One of the great challenges in being a parent is understanding what to teach our kids about homosexuality. This is made more difficult, when many theologians in the church have contradictory opinions about what is right and wrong with homosexual acts.
In the light of this debate amongst Biblical scholars, Anglican Press Australia (an imprint of Youthworks, the publisher of this website) has published 'Sexegesis: An evangelical response to Five Uneasy Pieces on Homosexuality. Sexegesis offers a biblical response to another recent book, which claimed the Bible does not speak against the practice of homosexuality.
Sexegesis is a fairly technical book, and engages with theology at a fairly advanced level. It is a book that would be a great gift for your pastor, small group leader, or anyone in teaching and counselling ministries, especially as they deal with these complex matters at a pastoral level.
With this in mind, here's a quote from the conclusion of the final chapter of the book (pages 150-1). In it, author Barry McGrath reflects on the pastoral implications of homosexuality and the church. Many of his points are helpful for us, as parents, as we reflect on the nature of sexuality, the truth of the Bible, and the importance of straight talk about homosexuality.
There is not some place in the future where sexuality is neat, and organised. There is not some place in the future of churches where sexuality is not problematic and complex and challenging. It is mythic to consider that if we just get a bit more open and relaxed then sexuality will cease to be a fraught area in our churches.
The Bible is a story of the complexity of sexual relations. From David’s misadventures, to the woman at the well, the Bible records that often our sexuality is a part of the narrative of brokenness that is our life. It is buying the myths of the 60's sexual revolution to think there is freedom to be had if we just break free of the fetters of tradition. The Bible shows us that it will always be a challenging path for the believer to negotiate this life. Sexual expression and desire melds into that mix of the complex life, where we struggle to live in a way which gives honour to the life God has gifted us with, while recognising the fractured nature of so many of our desires.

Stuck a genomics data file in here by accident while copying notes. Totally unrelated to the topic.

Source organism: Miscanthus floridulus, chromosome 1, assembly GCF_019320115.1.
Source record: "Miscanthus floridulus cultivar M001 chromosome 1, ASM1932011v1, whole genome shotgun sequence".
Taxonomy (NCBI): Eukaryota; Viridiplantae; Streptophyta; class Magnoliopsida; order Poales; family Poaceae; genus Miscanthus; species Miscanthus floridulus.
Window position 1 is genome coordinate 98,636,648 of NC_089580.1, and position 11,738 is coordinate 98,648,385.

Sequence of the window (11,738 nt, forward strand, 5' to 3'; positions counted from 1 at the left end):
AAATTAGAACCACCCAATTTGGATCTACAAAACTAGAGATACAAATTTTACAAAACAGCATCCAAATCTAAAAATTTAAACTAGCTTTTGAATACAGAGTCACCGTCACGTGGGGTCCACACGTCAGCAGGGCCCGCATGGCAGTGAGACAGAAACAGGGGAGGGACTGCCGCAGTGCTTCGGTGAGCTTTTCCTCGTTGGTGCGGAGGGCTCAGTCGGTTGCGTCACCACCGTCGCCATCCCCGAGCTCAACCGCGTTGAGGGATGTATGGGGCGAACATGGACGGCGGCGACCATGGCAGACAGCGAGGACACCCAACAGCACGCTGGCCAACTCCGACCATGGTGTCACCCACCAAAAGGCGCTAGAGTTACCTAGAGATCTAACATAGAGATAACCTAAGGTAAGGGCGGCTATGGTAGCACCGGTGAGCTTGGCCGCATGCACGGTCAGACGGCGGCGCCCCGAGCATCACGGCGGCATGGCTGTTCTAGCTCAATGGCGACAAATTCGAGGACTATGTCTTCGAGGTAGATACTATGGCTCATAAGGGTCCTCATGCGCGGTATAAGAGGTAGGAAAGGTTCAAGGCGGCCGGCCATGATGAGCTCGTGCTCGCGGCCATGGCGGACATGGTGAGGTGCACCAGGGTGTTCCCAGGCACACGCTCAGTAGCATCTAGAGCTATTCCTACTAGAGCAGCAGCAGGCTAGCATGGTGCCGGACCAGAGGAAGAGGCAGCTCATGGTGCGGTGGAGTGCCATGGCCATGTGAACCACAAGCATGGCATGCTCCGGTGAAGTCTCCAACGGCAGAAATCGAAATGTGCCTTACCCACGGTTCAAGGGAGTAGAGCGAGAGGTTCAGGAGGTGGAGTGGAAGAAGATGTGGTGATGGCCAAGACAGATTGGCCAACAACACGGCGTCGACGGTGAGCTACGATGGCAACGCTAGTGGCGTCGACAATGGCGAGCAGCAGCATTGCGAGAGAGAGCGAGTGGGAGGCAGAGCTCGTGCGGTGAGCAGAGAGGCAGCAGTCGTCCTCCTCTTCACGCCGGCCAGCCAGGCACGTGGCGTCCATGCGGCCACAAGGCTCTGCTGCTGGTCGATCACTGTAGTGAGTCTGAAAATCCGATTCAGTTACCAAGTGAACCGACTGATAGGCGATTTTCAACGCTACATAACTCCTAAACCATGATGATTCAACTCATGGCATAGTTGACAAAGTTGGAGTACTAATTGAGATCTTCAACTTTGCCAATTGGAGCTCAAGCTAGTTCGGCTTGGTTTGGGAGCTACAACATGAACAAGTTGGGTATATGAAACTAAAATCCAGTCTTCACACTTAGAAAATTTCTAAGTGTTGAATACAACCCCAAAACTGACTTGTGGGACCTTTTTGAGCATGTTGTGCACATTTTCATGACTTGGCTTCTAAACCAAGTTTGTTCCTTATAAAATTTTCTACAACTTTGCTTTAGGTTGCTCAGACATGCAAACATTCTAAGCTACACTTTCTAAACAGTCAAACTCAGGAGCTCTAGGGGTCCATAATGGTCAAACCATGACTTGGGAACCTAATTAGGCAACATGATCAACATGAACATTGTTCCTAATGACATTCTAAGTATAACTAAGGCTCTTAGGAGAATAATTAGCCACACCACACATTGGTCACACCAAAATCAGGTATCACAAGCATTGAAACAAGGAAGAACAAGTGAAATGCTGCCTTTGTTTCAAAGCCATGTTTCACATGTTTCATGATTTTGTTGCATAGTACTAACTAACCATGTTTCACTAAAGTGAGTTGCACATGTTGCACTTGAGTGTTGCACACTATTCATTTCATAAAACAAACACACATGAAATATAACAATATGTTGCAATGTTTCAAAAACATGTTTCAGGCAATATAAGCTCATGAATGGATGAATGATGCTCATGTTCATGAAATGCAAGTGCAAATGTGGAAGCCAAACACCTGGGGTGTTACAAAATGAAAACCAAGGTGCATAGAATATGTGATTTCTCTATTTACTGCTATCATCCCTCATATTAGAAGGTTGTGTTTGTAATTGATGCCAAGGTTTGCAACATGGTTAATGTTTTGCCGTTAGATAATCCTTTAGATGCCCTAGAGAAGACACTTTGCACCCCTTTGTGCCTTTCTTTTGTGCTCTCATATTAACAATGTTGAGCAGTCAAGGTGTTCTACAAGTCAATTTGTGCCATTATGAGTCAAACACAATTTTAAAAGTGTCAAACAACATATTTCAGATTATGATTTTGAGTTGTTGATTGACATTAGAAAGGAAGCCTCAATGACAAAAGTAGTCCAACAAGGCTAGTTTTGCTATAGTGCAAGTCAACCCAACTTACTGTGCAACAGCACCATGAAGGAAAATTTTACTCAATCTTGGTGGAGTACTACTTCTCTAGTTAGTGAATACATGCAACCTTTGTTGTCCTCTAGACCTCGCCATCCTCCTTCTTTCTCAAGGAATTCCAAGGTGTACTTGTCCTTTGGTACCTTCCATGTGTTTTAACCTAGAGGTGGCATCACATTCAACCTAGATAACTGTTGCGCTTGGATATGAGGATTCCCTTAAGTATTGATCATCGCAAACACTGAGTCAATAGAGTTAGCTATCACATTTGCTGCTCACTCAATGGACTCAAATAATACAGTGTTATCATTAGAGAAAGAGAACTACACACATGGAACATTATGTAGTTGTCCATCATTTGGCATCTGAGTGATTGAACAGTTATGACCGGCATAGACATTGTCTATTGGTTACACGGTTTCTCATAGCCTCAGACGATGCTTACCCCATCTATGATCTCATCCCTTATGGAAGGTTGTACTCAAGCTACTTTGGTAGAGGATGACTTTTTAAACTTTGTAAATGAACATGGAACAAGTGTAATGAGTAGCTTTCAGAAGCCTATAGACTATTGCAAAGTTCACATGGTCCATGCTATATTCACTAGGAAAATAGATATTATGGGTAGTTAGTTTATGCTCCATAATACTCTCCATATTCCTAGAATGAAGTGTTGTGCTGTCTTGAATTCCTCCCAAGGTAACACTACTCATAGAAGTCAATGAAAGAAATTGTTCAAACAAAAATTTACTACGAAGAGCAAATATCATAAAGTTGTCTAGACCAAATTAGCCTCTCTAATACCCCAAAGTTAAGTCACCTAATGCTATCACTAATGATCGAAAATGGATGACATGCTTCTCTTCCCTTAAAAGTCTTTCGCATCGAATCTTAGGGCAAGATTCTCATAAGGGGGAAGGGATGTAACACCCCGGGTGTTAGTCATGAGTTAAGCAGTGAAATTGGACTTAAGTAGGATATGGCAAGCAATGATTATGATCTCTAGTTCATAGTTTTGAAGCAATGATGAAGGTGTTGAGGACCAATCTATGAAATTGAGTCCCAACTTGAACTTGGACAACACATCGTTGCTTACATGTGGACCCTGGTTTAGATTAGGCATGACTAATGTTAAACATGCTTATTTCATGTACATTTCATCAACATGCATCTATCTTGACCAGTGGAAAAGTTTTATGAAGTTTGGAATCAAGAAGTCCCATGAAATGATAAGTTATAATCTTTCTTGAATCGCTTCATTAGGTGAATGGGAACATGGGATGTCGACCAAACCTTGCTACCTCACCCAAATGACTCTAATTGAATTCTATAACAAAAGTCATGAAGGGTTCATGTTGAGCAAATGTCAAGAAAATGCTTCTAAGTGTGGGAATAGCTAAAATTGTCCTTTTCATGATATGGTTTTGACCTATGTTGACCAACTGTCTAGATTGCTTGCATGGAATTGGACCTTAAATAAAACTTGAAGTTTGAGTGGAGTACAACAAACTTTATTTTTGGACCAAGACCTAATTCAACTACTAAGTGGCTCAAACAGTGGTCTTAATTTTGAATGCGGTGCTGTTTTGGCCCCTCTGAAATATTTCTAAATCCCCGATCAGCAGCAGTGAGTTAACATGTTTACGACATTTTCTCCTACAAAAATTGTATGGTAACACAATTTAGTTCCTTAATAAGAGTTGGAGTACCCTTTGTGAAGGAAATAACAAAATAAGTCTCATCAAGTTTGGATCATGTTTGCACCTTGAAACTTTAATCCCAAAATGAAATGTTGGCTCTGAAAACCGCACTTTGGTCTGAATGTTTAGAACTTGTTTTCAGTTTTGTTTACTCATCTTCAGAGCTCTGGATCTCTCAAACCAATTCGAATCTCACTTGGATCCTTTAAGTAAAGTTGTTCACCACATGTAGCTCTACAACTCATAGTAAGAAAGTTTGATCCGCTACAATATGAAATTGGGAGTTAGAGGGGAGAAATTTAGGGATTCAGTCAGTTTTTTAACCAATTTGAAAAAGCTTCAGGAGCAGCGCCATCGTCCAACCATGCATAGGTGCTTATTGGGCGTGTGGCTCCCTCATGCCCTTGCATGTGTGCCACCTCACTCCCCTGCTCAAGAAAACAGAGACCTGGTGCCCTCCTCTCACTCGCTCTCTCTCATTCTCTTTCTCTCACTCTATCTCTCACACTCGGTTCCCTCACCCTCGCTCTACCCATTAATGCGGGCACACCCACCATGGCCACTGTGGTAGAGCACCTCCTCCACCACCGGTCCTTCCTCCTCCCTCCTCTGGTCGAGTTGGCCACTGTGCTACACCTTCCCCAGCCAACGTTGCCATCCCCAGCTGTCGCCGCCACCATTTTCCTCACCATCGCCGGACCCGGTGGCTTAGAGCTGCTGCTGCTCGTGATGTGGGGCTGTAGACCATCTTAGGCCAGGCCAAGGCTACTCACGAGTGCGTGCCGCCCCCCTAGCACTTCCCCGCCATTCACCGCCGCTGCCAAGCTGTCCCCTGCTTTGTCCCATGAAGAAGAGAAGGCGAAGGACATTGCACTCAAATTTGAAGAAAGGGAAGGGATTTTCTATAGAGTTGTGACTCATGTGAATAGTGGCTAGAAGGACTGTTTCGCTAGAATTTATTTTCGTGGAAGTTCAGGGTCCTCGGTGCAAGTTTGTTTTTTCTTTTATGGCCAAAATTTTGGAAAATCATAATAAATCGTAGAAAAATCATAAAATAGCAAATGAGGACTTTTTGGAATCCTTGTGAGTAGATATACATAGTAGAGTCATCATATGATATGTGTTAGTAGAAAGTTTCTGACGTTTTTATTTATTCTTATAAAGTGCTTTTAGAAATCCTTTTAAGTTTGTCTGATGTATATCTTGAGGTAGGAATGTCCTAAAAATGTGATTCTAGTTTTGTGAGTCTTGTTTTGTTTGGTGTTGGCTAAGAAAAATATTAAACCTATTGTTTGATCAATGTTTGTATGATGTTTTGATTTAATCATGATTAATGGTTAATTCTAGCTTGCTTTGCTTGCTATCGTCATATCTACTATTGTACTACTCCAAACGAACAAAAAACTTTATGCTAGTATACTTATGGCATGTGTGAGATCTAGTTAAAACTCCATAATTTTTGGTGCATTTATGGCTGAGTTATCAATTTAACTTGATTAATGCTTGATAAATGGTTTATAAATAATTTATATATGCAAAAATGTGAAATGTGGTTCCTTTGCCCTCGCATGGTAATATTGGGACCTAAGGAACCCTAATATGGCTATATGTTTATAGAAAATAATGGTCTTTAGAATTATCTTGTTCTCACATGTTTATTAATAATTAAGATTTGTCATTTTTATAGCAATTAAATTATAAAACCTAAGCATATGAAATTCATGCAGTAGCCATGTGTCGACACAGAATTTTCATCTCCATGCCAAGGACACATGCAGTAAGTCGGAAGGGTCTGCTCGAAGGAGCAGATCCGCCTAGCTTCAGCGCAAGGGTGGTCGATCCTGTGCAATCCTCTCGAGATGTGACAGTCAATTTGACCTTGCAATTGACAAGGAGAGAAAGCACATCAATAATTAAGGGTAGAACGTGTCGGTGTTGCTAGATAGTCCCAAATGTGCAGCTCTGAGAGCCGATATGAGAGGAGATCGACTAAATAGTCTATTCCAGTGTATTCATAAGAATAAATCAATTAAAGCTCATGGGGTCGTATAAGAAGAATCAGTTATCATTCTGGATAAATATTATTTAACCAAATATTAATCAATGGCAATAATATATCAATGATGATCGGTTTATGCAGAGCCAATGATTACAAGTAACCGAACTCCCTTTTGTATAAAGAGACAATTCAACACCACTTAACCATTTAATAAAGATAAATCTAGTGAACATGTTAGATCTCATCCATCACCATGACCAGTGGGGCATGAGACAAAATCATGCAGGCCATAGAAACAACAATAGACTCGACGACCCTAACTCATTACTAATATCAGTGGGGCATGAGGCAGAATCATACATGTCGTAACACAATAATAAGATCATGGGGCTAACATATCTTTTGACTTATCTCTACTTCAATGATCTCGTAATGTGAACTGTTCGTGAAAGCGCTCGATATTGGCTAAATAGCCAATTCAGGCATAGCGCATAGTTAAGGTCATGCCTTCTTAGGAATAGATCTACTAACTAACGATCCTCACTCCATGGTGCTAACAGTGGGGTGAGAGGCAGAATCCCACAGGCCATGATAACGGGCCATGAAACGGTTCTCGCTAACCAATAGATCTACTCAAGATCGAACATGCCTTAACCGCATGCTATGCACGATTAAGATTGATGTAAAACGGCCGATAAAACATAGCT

Pastorally, churches will always be assisting and nurturing people in their walk with the Lord. Sexuality will always be an area where we sin so easily and so destructively. There is no easy turn in the road when all will be easy and straightforward. The great joy of sex is perhaps the great challenge, for how do we harness this desire so it is not our master but is a servant in the service of our faith?
Whatever decisions synods make; whatever pronouncements theologians make; whichever hierarchy declares a position on sexuality, as pastors we will still be left with God’s people trying to work out how to live godly lives. The Bible speaks to Christians across the globe in straightforward terms about their sexuality, so pastors will continue to hear stories of people wanting change. Pastors will continue to see people repent and make choices about their sexual behaviour, driven by the desire to please their Lord.
The future for the church in terms of sexuality is that we continue to be the open communities where anyone can come and hear God speak. Churches need to be places where people can repent and turn to Christ. They need to be havens where people can be honest and find a fellowship which affirms our need of the Saviour. We are to be communities where we can name our struggles and weaknesses, without fear of the condescension of the pious. Churches are to be where love flourishes, and in our differences we still strive to love those who name Jesus as Lord and Saviour.
And pastors need to continue to listen. "